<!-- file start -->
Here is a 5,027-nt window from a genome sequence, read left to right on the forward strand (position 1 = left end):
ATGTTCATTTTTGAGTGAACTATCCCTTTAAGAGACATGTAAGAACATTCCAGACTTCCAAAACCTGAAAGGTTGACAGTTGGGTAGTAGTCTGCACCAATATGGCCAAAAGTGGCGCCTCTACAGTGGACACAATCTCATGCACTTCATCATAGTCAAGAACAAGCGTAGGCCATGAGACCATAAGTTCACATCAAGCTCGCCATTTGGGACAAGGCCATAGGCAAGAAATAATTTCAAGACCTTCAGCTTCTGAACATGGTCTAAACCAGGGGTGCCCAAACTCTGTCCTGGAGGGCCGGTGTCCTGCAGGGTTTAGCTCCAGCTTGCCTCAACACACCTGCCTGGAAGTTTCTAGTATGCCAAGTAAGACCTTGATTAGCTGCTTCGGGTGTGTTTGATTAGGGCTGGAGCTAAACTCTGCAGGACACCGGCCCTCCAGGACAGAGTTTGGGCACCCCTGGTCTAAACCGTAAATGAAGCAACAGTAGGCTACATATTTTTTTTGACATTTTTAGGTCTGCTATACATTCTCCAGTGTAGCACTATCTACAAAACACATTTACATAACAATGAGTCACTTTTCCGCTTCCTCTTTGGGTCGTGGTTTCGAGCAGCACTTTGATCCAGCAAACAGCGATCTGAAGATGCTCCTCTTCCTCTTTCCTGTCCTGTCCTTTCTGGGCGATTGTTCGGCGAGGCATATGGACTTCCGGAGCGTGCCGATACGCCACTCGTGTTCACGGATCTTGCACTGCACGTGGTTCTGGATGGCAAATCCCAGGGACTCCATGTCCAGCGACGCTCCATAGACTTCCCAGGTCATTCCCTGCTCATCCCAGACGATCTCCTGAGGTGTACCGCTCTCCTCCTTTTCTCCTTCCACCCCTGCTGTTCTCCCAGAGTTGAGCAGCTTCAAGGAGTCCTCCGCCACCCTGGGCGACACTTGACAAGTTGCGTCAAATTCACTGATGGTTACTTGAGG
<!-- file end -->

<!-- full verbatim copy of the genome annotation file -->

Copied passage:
Here is a 5,027-nt window from a genome sequence, read left to right on the forward strand (position 1 = left end):
ATGTTCATTTTTGAGTGAACTATCCCTTTAAGAGACATGTAAGAACATTCCAGACTTCCAAAACCTGAAAGGTTGACAGTTGGGTAGTAGTCTGCACCAATATGGCCAAAAGTGGCGCCTCTACAGTGGACACAATCTCATGCACTTCATCATAGTCAAGAACAAGCGTAGGCCATGAGACCATAAGTTCACATCAAGCTCGCCATTTGGGACAAGGCCATAGGCAAGAAATAATTTCAAGACCTTCAGCTTCTGAACATGGTCTAAACCAGGGGTGCCCAAACTCTGTCCTGGAGGGCCGGTGTCCTGCAGGGTTTAGCTCCAGCTTGCCTCAACACACCTGCCTGGAAGTTTCTAGTATGCCAAGTAAGACCTTGATTAGCTGCTTCGGGTGTGTTTGATTAGGGCTGGAGCTAAACTCTGCAGGACACCGGCCCTCCAGGACAGAGTTTGGGCACCCCTGGTCTAAACCGTAAATGAAGCAACAGTAGGCTACATATTTTTTTTGACATTTTTAGGTCTGCTATACATTCTCCAGTGTAGCACTATCTACAAAACACATTTACATAACAATGAGTCACTTTTCCGCTTCCTCTTTGGGTCGTGGTTTCGAGCAGCACTTTGATCCAGCAAACAGCGATCTGAAGATGCTCCTCTTCCTCTTTCCTGTCCTGTCCTTTCTGGGCGATTGTTCGGCGAGGCATATGGACTTCCGGAGCGTGCCGATACGCCACTCGTGTTCACGGATCTTGCACTGCACGTGGTTCTGGATGGCAAATCCCAGGGACTCCATGTCCAGCGACGCTCCATAGACTTCCCAGGTCATTCCCTGCTCATCCCAGACGATCTCCTGAGGTGTACCGCTCTCCTCCTTTTCTCCTTCCACCCCTGCTGTTCTCCCAGAGTTGAGCAGCTTCAAGGAGTCCTCCGCCACCCTGGGCGACACTTGACAAGTTGCGTCAAATTCACTGATGGTTACTTGAGG